Plenty of other titles provide varying degrees of research, but most often it is done for crucial clients or those with large integrated buys, said Eric Blankfein, senior VP-channel insights director, Horizon Media. "Even if you're a big advertiser, in a lot of cases research still isn't part and parcel," he said. "You certainly expect verification for a schedule. Ad recall is not something you would always expect."
Justin Smith, president of The Week, said offering research to just about everyone is a something his advertisers should love. "Marketers love putting money into the channels that work and less into the channels," he said. "We're not only tracking our engagement, reader demographics and psychographics but ad effectiveness. It's a bit of throwing down the gauntlet."
"A lot of big advertises have twisted the arms of media owners and said 'Do this for me if I throw down this money,' but I don't think anyone's baked it into the heart of the business model, which is our intention," he said.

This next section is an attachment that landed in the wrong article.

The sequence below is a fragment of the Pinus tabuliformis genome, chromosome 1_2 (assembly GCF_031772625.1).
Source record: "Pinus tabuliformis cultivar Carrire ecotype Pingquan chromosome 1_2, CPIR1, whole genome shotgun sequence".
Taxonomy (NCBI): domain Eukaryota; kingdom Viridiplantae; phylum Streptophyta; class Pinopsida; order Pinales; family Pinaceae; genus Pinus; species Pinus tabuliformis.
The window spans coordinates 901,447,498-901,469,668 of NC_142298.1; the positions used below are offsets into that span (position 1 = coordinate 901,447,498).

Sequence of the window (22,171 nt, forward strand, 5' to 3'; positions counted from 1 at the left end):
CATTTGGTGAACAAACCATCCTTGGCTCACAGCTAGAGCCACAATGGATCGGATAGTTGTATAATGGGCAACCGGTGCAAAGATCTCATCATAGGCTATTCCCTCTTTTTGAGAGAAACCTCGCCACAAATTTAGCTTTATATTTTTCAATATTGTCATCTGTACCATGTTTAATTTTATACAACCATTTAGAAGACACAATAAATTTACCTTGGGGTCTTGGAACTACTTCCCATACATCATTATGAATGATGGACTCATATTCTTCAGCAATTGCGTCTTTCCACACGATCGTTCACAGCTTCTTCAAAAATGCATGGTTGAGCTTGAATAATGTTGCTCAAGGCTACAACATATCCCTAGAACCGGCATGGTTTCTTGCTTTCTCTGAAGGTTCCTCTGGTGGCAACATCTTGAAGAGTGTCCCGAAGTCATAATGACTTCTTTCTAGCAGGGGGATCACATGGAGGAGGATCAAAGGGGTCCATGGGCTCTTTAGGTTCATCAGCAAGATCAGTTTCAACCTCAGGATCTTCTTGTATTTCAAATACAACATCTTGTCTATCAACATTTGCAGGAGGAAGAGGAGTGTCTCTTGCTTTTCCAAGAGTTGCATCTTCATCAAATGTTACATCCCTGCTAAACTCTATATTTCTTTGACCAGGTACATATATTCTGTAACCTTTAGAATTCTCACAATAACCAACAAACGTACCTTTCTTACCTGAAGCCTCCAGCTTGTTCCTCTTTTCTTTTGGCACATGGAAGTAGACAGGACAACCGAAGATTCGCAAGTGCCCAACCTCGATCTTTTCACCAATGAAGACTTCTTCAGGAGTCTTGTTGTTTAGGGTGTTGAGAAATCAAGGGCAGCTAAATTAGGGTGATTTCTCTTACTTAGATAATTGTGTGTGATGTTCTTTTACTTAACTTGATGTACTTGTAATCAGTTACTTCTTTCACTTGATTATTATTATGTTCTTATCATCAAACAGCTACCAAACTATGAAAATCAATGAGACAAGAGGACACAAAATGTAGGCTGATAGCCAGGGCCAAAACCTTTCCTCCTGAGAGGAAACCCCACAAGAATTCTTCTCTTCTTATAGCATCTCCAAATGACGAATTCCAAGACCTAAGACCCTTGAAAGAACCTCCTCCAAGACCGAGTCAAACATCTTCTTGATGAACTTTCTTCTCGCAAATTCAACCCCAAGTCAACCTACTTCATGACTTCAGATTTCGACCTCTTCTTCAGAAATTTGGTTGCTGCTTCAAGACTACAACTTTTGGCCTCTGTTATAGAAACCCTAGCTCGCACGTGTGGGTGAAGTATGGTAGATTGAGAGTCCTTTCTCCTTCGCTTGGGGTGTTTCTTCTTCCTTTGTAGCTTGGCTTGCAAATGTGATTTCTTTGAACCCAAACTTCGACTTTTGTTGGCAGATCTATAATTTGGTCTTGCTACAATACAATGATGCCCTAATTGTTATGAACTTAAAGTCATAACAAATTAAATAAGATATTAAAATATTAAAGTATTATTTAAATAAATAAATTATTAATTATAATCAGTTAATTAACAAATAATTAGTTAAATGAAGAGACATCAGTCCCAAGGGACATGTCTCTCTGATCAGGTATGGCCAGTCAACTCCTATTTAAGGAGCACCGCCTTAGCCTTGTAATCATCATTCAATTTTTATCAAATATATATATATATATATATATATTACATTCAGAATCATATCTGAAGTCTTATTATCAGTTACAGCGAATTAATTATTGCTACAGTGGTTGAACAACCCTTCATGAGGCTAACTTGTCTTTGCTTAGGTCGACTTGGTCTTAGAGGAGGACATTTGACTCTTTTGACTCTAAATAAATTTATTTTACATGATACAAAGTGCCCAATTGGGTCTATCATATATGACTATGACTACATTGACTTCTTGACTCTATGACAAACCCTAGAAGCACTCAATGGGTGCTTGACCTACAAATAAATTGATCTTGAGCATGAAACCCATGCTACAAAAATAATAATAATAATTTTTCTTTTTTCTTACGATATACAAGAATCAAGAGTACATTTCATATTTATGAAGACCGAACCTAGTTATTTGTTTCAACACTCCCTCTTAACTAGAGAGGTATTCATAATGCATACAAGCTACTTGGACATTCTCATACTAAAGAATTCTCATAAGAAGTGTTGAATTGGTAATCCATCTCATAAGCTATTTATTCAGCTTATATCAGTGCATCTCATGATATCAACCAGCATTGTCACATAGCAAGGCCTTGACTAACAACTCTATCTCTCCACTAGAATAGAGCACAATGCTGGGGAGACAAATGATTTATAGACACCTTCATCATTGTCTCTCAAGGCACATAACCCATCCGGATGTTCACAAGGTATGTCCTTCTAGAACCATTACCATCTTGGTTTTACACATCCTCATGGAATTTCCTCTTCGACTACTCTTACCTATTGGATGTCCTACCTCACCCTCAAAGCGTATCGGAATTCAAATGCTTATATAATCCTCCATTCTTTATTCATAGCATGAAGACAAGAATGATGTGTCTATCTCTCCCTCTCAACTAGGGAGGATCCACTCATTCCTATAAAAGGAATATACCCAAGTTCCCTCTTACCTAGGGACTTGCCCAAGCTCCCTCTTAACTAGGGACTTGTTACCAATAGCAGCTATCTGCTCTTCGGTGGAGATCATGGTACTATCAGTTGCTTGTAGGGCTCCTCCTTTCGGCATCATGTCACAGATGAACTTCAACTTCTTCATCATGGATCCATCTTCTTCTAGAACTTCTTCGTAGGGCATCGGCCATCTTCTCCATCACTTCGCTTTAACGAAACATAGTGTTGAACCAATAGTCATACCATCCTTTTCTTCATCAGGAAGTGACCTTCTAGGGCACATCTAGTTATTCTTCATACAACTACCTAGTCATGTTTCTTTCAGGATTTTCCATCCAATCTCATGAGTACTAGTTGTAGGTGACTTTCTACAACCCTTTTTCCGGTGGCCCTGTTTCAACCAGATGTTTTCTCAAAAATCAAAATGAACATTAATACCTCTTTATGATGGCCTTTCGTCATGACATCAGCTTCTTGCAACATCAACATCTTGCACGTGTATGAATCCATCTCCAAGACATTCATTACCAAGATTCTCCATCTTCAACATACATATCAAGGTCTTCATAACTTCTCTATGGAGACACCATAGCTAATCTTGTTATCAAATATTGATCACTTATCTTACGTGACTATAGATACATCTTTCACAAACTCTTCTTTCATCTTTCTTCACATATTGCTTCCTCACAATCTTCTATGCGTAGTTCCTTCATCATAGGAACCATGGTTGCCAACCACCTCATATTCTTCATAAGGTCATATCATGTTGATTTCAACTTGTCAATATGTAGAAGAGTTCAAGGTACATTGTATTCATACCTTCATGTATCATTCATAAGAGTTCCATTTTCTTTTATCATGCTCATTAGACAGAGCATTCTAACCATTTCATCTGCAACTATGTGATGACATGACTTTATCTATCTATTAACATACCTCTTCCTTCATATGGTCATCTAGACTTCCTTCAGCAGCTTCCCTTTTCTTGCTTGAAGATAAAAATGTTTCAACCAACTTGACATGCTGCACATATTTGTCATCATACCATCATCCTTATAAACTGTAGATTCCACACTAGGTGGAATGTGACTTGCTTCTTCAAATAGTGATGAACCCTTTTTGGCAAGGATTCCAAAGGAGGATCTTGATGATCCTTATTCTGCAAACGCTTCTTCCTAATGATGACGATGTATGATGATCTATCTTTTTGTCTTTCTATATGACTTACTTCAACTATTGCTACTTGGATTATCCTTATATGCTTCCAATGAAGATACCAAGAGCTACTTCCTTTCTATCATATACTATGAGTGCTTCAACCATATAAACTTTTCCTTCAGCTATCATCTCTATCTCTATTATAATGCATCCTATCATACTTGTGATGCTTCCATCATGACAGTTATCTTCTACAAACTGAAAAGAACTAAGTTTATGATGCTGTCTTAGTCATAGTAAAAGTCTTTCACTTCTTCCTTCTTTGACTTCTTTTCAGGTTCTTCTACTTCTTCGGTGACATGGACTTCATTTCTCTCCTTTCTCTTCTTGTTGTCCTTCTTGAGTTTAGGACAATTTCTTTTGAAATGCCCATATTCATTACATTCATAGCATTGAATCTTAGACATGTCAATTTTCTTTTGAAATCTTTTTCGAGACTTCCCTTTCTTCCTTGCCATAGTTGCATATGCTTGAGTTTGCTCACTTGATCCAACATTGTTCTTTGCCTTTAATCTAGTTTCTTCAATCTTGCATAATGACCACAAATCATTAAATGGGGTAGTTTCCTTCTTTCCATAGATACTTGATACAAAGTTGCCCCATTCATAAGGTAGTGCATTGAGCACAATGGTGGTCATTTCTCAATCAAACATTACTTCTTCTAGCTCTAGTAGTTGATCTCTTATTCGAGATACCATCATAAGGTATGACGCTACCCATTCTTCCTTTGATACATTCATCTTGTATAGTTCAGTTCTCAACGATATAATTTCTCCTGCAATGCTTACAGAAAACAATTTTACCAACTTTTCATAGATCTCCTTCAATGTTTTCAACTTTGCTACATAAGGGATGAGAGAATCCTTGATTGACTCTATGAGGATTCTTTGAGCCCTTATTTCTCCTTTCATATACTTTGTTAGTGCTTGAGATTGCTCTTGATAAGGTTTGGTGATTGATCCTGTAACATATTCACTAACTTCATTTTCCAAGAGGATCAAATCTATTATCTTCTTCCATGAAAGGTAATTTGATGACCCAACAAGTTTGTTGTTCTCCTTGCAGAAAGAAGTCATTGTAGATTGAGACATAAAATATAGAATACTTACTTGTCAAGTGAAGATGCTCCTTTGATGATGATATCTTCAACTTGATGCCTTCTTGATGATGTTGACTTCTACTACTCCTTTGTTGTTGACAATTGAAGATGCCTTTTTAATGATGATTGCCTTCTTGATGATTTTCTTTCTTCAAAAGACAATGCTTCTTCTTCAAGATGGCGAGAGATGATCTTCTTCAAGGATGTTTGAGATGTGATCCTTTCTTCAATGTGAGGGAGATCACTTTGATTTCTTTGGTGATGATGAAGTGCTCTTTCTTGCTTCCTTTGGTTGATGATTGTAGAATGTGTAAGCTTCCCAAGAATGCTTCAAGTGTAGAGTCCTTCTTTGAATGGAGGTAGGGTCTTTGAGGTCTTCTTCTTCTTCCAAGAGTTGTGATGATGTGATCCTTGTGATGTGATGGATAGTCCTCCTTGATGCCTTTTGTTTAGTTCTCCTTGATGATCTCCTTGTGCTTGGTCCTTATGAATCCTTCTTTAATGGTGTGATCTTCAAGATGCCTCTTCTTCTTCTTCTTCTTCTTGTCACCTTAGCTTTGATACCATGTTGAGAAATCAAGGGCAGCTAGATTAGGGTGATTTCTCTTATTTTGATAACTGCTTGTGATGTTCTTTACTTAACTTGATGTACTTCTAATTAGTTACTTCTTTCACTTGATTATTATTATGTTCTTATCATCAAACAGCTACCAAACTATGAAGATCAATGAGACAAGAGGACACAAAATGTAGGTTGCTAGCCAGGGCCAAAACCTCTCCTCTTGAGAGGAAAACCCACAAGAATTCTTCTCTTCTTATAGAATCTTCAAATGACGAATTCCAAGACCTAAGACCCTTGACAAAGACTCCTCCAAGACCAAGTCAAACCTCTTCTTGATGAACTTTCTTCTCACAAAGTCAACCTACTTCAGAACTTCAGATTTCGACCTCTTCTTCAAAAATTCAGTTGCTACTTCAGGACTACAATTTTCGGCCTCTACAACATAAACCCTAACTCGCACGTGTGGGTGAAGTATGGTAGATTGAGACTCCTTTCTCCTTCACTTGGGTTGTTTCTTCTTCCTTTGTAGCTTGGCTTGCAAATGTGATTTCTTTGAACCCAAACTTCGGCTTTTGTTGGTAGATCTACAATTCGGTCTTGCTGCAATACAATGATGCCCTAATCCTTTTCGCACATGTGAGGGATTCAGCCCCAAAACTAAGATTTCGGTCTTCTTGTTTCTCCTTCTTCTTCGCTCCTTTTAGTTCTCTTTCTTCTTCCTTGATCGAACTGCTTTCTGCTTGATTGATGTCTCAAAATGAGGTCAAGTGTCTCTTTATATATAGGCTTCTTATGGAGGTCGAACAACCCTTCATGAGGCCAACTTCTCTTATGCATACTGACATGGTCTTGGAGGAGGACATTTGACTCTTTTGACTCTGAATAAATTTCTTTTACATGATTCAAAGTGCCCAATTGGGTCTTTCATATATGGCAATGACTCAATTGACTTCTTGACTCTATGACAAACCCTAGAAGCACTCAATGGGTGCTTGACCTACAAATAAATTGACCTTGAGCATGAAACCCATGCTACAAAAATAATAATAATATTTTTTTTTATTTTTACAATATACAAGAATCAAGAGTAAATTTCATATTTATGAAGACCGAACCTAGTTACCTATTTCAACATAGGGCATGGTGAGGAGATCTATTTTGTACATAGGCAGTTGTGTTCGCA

Dangling a carrot
Mr. Blankfein called the offer appealing. "It's a least a carrot to get some advertising to come in."
The Week, which Dennis Publishing introduced to the U.S. in 2001, enjoyed meteoric growth in ad page sales in its early years but has lost some momentum as it matured. Ad pages were essentially flat last year, up 0.7% over 2005 with a total of 572.3, according to the Publishers Information Bureau. Pages rose 8.6% in 2005 after jumping 25.5% in 2004.
The Week reported an average paid and verified circulation of 439,401 in the first half of 2006, the most recent figure available, according to the Audit Bureau of Circulations.